Funded hospital discharges to care homes: a cohort study.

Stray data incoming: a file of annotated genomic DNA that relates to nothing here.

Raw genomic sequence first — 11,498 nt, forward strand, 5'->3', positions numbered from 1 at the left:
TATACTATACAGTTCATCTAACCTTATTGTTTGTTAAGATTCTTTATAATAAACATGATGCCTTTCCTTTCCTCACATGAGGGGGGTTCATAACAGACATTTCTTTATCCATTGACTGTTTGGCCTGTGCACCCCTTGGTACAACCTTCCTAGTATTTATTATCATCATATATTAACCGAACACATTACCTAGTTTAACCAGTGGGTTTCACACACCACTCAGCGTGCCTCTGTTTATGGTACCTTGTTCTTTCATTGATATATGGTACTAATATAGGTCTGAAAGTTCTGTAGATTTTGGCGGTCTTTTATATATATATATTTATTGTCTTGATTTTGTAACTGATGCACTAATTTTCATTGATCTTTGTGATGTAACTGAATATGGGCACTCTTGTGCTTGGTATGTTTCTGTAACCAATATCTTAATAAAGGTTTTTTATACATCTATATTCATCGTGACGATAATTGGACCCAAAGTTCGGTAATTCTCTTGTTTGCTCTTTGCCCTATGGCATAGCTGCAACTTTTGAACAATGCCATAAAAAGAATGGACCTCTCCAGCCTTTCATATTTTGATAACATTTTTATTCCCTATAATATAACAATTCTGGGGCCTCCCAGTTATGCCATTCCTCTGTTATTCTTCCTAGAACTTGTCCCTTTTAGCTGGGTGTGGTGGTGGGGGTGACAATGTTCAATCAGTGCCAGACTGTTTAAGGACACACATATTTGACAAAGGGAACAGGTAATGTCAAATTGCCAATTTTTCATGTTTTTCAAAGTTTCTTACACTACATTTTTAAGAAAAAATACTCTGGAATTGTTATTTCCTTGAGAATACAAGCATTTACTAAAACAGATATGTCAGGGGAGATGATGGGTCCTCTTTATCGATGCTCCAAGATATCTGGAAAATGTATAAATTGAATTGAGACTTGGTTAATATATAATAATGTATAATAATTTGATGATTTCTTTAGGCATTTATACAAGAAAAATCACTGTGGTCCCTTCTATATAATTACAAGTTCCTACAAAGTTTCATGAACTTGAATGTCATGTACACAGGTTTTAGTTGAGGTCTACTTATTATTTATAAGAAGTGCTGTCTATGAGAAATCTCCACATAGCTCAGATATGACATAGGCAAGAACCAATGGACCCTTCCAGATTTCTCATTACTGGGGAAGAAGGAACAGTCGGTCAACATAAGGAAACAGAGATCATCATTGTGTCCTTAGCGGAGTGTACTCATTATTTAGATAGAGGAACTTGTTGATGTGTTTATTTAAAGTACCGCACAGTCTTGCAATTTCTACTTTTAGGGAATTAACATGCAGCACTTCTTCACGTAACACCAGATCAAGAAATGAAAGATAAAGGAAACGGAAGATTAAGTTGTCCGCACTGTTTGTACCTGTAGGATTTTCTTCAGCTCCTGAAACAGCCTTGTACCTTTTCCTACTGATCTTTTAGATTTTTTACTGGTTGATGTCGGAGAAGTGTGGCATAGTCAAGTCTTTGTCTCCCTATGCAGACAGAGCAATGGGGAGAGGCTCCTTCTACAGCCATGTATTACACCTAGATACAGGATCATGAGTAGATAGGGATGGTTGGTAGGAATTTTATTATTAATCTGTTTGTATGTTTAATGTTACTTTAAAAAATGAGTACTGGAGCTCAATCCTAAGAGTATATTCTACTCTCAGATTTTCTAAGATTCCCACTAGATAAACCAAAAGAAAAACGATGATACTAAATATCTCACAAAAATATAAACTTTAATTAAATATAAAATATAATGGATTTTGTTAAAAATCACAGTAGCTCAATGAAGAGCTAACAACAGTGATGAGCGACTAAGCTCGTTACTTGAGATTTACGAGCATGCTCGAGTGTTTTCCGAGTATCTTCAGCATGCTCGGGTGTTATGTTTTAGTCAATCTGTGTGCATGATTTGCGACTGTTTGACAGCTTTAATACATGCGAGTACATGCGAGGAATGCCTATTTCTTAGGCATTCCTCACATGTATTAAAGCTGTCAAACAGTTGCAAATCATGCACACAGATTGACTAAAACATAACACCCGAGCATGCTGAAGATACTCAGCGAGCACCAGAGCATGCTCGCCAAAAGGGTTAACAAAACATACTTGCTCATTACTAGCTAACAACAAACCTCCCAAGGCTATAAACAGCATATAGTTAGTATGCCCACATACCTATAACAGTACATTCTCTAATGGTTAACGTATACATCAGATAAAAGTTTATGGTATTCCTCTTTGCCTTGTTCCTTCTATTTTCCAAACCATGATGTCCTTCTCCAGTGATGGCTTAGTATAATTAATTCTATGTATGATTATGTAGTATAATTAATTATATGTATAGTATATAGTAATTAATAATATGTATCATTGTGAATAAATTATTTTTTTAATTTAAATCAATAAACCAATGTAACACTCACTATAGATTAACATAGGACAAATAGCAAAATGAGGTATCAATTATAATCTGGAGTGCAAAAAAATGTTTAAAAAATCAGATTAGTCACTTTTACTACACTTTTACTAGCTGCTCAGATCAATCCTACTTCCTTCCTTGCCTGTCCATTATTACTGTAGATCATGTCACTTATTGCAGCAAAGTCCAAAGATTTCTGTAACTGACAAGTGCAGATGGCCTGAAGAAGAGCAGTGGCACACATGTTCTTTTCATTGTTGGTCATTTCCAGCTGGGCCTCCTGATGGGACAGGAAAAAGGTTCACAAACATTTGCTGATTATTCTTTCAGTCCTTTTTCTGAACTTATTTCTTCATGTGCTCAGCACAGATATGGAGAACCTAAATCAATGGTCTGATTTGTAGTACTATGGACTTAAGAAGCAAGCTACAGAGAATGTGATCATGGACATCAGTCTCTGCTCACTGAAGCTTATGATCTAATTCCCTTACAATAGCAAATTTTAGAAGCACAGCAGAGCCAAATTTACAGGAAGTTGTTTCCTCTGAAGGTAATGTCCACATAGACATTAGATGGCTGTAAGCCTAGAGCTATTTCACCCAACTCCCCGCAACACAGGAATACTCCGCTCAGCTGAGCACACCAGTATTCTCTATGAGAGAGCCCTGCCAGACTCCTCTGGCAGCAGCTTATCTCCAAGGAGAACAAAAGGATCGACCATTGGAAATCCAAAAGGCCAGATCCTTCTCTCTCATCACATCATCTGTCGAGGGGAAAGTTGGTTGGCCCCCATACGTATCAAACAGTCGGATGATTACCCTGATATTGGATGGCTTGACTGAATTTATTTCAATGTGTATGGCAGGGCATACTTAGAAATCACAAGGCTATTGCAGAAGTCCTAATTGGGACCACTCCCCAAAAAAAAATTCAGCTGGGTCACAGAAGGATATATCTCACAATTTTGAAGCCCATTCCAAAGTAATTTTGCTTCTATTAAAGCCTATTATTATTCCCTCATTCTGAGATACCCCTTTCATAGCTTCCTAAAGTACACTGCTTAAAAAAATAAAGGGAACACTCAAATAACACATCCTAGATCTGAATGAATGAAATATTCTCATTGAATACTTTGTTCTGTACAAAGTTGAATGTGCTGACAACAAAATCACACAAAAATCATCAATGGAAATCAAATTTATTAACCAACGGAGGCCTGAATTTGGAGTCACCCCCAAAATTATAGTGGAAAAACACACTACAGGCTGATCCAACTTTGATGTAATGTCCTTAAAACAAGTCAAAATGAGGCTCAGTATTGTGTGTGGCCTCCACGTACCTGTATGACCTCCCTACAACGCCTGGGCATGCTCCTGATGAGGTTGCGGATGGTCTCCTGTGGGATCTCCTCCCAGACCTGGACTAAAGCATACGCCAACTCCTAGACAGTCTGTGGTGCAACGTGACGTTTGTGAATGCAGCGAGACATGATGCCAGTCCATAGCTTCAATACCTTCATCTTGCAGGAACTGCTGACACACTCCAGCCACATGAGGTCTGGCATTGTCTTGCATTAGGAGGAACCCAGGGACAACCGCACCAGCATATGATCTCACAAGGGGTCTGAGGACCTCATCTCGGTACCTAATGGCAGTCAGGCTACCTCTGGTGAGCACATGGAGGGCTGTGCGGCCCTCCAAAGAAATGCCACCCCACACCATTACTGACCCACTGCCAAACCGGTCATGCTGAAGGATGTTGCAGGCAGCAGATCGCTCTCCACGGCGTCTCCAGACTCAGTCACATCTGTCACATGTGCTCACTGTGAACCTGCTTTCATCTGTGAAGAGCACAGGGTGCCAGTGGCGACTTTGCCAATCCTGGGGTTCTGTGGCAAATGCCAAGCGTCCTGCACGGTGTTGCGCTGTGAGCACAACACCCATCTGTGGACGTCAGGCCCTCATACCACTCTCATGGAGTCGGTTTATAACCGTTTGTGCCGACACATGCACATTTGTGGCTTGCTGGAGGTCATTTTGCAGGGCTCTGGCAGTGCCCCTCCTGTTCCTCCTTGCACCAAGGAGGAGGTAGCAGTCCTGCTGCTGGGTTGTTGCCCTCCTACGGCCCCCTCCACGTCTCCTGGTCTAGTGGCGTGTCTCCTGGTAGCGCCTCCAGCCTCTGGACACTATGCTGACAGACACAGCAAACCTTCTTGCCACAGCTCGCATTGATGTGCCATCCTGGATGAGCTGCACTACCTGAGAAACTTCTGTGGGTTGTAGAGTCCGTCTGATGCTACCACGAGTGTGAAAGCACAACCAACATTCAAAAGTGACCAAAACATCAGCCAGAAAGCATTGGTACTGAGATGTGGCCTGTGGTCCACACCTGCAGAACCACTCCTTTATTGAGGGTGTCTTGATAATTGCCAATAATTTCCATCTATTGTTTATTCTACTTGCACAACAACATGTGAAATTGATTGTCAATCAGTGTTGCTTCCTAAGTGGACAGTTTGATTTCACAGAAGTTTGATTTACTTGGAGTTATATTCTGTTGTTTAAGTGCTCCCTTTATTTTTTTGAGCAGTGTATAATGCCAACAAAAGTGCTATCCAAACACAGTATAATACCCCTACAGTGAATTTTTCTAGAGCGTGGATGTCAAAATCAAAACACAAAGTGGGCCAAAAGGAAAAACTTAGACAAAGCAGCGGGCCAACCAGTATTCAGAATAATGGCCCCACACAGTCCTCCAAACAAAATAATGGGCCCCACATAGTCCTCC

BACKGROUND: Optimising timely discharge from hospitals is an international priority. In 2020, the Coronavirus disease 2019 (COVID-19) pandemic resulted in the United Kingdom Government implementing the Discharge to Assess (D2A) model across England. This funded temporary care home placement to allow further recovery and assessment of care needs outside of the hospital. OBJECTIVES: Determine if older adults discharged from hospital to care homes after implementation of D2A differ in their characteristics or outcomes. DESIGN AND METHODS: Two cohorts of older adults discharged from hospital to care homes pre- and post-implementation of the D2A model (n = 244), with 6 months of follow-up. Data were extracted from routinely collected healthcare records. RESULTS: The mean duration of the hospital admission was reduced (29 vs. 23 days (P = 0.02)) but discharges to care homes did not increase with implementation of D2A (n = 161 in both cohorts prior to exclusions). In July-December 2020 (post-implementation), 28% of people were living in a private residence 6 months post-discharge, compared with 18% in the same period in 2019 (P = 0.09). When those who died were excluded, this changed to 40 vs. 28% (P = 0.19). There was no change in 6-month mortality (26 vs. 35% (P = 0.17)), and no increase in readmission rate (0.48 vs. 0.63 (P = 0.21) readmissions-per-patient over 6 months). No differences in key characteristics were found. However, patients were placed in care homes further from admission addresses (17.3 vs. 9.8 km (P = 0.00001)). CONCLUSIONS: Implementation of D2A did not result in poorer outcomes but was associated with a reduced length of hospital stay.